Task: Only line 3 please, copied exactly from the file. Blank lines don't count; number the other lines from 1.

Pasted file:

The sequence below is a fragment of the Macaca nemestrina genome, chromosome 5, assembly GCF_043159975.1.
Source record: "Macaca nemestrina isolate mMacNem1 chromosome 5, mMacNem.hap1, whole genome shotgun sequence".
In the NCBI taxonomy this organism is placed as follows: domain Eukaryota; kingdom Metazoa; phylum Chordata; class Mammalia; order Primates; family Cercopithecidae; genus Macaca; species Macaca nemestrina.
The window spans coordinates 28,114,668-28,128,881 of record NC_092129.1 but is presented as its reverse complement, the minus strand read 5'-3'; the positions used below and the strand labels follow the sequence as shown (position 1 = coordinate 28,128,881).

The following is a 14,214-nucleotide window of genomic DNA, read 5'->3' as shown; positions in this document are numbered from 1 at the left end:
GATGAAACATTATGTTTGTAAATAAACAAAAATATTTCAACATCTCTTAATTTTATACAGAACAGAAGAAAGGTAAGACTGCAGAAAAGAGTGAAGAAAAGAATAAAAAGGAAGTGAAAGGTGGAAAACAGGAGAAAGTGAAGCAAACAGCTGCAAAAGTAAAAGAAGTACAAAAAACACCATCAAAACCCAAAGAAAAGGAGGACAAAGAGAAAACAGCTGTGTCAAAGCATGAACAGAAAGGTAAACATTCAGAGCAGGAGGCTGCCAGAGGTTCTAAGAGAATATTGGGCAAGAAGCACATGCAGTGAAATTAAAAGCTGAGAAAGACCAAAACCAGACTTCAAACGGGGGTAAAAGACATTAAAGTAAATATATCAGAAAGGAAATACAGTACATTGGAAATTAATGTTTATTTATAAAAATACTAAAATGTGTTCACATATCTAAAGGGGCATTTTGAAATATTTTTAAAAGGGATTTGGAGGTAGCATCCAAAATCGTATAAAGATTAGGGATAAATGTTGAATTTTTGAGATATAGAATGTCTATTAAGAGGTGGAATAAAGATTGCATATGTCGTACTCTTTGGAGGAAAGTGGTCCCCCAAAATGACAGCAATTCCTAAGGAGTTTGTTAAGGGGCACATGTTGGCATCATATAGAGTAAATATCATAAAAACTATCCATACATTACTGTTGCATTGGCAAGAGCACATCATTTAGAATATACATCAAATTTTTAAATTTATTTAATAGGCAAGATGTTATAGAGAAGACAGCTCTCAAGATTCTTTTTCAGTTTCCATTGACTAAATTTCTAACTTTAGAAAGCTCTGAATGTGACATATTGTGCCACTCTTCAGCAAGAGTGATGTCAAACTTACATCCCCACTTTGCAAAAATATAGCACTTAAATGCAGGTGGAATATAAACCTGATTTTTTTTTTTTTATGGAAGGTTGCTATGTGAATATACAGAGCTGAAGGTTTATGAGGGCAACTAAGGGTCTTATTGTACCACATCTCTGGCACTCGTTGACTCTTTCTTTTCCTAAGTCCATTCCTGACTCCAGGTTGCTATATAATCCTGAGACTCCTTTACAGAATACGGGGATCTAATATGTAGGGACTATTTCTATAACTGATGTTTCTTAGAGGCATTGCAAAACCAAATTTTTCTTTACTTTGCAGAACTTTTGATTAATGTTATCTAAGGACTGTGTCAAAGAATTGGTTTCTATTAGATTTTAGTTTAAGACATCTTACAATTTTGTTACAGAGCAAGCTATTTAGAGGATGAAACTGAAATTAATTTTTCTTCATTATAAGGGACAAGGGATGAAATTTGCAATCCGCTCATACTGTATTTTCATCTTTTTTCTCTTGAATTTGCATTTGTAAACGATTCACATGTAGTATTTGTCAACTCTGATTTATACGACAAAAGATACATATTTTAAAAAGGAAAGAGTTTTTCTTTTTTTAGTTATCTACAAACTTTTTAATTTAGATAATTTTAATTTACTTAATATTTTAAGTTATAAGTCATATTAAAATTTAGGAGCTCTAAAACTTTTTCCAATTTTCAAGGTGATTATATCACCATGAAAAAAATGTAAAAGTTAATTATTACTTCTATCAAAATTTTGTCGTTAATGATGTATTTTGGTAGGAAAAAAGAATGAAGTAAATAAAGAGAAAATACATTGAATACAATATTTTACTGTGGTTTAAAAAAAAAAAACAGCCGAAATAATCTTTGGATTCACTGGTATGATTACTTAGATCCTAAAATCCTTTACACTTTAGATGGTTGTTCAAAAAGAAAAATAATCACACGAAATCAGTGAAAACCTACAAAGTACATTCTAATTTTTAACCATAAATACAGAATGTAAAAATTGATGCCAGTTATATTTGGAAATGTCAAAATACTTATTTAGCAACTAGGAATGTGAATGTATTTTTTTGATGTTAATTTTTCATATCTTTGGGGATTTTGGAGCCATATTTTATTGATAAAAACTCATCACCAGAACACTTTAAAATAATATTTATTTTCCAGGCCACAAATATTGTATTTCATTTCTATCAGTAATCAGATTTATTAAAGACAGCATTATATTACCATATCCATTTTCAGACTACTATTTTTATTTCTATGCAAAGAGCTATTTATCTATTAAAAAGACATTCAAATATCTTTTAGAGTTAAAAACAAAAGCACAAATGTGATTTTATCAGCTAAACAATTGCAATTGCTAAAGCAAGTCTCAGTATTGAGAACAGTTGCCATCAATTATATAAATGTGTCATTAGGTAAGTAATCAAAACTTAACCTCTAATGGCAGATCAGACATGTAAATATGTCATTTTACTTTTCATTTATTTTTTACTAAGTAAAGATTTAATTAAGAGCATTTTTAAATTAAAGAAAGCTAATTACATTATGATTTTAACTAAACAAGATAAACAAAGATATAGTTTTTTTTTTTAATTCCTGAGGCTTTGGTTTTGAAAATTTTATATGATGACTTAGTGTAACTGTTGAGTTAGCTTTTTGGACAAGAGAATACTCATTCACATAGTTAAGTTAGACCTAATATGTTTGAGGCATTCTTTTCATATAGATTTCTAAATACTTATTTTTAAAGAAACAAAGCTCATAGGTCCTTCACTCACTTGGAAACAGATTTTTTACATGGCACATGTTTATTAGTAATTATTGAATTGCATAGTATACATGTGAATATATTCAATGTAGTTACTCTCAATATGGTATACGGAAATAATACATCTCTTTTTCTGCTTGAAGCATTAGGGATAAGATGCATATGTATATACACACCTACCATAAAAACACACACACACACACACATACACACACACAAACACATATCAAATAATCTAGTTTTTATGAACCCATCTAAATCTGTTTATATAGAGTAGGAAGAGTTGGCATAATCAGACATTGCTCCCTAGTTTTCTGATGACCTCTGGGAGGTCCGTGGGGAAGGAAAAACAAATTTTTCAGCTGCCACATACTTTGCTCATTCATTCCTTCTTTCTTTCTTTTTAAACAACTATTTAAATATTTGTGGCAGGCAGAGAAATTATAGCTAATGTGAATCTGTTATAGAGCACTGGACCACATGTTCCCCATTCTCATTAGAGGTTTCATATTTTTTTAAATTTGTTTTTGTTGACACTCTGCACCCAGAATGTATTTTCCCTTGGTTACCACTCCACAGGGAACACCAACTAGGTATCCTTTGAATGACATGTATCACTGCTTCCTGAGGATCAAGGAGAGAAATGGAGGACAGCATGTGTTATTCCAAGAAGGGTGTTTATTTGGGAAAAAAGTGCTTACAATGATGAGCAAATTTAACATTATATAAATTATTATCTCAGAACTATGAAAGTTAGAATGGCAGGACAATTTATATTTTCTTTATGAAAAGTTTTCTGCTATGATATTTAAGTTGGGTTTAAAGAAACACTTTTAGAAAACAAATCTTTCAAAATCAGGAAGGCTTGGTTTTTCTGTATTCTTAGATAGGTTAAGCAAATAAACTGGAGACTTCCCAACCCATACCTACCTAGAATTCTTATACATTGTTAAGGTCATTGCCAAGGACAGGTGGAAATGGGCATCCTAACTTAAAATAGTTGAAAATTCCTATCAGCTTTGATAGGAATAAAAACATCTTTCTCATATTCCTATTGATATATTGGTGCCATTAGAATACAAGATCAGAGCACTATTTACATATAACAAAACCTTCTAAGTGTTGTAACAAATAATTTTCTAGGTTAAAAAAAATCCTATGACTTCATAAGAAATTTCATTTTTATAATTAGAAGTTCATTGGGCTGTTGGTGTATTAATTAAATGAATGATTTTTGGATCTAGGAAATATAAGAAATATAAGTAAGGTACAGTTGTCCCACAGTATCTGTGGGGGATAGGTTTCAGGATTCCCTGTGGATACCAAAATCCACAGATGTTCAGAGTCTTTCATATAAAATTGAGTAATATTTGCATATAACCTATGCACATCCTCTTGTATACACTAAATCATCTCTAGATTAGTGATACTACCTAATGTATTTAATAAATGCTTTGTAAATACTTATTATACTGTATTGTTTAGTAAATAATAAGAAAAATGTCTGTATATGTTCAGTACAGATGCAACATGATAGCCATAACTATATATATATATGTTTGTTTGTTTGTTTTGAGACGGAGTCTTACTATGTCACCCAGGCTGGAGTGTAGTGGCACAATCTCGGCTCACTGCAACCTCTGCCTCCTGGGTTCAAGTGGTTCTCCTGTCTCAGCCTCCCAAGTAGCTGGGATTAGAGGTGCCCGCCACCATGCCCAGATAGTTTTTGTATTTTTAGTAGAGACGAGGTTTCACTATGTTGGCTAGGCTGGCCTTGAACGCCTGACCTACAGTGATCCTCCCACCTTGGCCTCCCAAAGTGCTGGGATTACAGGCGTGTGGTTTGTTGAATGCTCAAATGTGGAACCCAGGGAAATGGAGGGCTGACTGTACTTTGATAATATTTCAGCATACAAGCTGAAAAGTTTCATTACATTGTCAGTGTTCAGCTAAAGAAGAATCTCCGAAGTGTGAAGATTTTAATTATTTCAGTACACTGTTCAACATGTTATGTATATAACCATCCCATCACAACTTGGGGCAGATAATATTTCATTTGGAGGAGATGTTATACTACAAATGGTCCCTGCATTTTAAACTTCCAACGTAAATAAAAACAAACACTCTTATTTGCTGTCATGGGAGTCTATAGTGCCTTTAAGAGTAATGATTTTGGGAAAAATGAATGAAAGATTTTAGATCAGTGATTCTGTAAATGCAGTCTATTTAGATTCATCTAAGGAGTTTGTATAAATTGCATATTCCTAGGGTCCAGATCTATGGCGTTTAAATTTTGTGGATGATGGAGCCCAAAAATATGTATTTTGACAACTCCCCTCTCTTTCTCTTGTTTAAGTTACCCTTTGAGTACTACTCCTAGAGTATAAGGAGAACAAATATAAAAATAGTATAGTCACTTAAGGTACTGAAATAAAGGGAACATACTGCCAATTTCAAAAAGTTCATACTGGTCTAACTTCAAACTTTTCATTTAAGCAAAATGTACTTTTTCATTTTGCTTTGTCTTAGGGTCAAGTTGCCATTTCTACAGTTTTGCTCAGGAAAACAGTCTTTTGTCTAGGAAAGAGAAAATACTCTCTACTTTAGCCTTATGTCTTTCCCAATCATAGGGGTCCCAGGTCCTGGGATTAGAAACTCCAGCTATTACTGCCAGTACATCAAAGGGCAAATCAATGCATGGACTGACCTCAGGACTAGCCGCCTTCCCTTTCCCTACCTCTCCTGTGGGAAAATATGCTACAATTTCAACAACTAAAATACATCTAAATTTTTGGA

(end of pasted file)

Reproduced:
In the NCBI taxonomy this organism is placed as follows: domain Eukaryota; kingdom Metazoa; phylum Chordata; class Mammalia; order Primates; family Cercopithecidae; genus Macaca; species Macaca nemestrina.